Raising Dreams

23 Jun

He was a tall, distinguished man.  He drove to the barn in a beautiful European sports car.  He was impeccably dressed and he insisted on hiring grooms to handle his horses.  He had five.  He loved to fox hunt and he would drive to the location of the hunt and someone would be there to meet him with the horse of his choosing.

That’s why I was shocked to see him at the barn at six o’clock in the morning.  He had khaki’s and a polo shirt.  He had pulled a cap on his head and I hardly recognized him.  He came to the ring and was watching me ride.  A perpetual early bird, riding first thing in the morning is always the best way to start off any day.  He stood at the rail and watched me riding.  I pulled up and we exchanged pleasantries.  He told me that he had bought yet another horse.  I was surprised.  He shared that he would like to have that special relationship that he saw so many of the riders had with their horses.  He then said that watching me ride made him envious, it seemed that we were one with each other.

Fearful that I would offend him, I offered my observations about what he was looking for.  He was searching for a relationship with his horses.  That every good horse person I understands that it is only established through the good, bad, hard, easy, enlightening, frustrating rides on a horse.  It is grooming your horse and handing over carrots with their tops on, peeled apples, and molasses drizzled on ginger snaps.  It is riding with persistence and determination to be a team, a partner with the horse, and that anything short of that hard work will never lead to a relationship that will be unlike any other.

He looked at me quizzically.  It was an epiphany.  No one had explained it to him like that.  A horse was like one of his cars.  Boredom or lack of a connection lead him to exchange horses.  He asked if I would help him to understand horses better.

Are you on the verge of giving up on a project, horse, friend, relationship, horse, pony, etc.?  Consider the lessons missed, the relationship building, and a deeper character being formed. 

Be inspired, full of hope, claim your prize-  Believe.  I believe and know that you are an overcomer.  Trust not in yourself, but in God Almighty.  Ask Him to show the lessons that need to be learned and most importantly ask that you are always willing to do what is hard- change.

Check out Raise Your Dreams Farm Facebook.  See our special children riding, overcoming, and becoming empowered on a horse.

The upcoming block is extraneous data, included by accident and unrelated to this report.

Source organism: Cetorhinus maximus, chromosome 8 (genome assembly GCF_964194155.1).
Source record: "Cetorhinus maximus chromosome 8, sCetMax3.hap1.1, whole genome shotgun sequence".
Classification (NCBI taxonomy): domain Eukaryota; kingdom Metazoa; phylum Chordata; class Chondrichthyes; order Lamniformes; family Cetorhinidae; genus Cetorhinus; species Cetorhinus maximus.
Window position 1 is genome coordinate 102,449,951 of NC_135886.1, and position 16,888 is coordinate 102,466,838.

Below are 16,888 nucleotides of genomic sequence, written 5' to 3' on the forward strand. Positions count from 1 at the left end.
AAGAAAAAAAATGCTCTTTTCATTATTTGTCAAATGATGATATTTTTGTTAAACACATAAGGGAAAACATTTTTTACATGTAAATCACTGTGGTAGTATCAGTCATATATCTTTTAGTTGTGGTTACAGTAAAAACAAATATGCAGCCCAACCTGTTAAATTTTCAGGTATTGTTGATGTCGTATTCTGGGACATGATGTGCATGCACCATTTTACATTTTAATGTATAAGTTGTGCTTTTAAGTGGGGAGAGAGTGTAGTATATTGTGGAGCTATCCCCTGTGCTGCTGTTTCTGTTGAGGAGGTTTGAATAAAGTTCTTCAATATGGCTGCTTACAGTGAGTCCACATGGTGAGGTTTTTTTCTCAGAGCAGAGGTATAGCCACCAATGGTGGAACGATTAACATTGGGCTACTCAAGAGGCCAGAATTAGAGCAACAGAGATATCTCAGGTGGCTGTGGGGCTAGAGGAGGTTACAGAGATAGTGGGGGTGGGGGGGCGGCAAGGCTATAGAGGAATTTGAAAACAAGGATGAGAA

Want to help more special children and adults? Please post your unwanted tack, riding apparel, horse related items, etc.  Selling a horse or a pony? Consider posting on http://www.anythingforhorseandrider.com.

 

Lazy hands make for poverty, but diligent hands bring wealth  Proverbs 10:4Image

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9 Responses to “Raising Dreams”

  1. RO June 23, 2013 at 10:02 AM #

    Woww inspiring!!

    • anythingforhorseandrider June 23, 2013 at 8:33 PM #

      The horses are the ones that are inspiring, I just like to write about them. Do you ride?

      • RO June 24, 2013 at 1:02 PM #

        Yes I’ve had my own horse since I was 9 years old, I ride him together with my sister! There are a couple of posts about horses on my blog, even a couple with some pictures of me and my horse 🙂

  2. billgncs June 23, 2013 at 10:03 AM #

    yes, I see it in my daughter and wife when they ride — there is a communication – almost like ESP that happens when horse and rider are aligned.

    • anythingforhorseandrider June 23, 2013 at 8:32 PM #

      The horse is so intuitive that they can almost anticipate actions of their familiar rider. Much like we can almost finish the sentence of our spouse. The difference is that the horse is so in tune that we are convinced we are doing nothing different. They are just “reading” their partner. It is an awesome relationship to have with a horse. It makes you feel like you have an extension of yourself. I think that’s why they are so good with special needs children.

      • billgncs June 23, 2013 at 8:40 PM #

        I was never so good as my kids and wife. Although one time we were riding down by a stream and Chief got all trembly and didn’t want to cross — he might have smelled another animal, moose, bear, mountain lion, I had to talk to him, pat his neck, and urge him through. A couple days later he bucked someone off at that same place. I dodged a bullet there 🙂

  3. anythingforhorseandrider June 23, 2013 at 8:52 PM #

    You are making me laugh! You did dodge a bullet there! I had a horse named Raise Your Dreams and he was so smart. If I put a friend on him who did not know how to ride, he would just stop in the middle of the ring and stare at me and refuse to move no matter what the rider did. It was as if he was saying I will not be humbled by some poor old soul who does not know how to ride. He would whinny or “herd” me if I tried to get another horse from the field. As a horse trainer, I would find myself listening to him holler with disgust as I rode another horse. It was as if his heart was broken if I chose another horse over him. He was a good sport though, he always forgave me. I think he walked a little prouder when he was carrying me. He was a horse that I will never forget for he taught me so many lessons about life, living, and character. He was a class act!

  4. happysnapper71 June 24, 2013 at 7:46 AM #

    great words!

  5. amylk103 June 24, 2013 at 10:40 AM #

    You are definitely teaching this to your kids! When you write about the kids knowing something is “off” with one of the horses, you know they are in tuen with each other.

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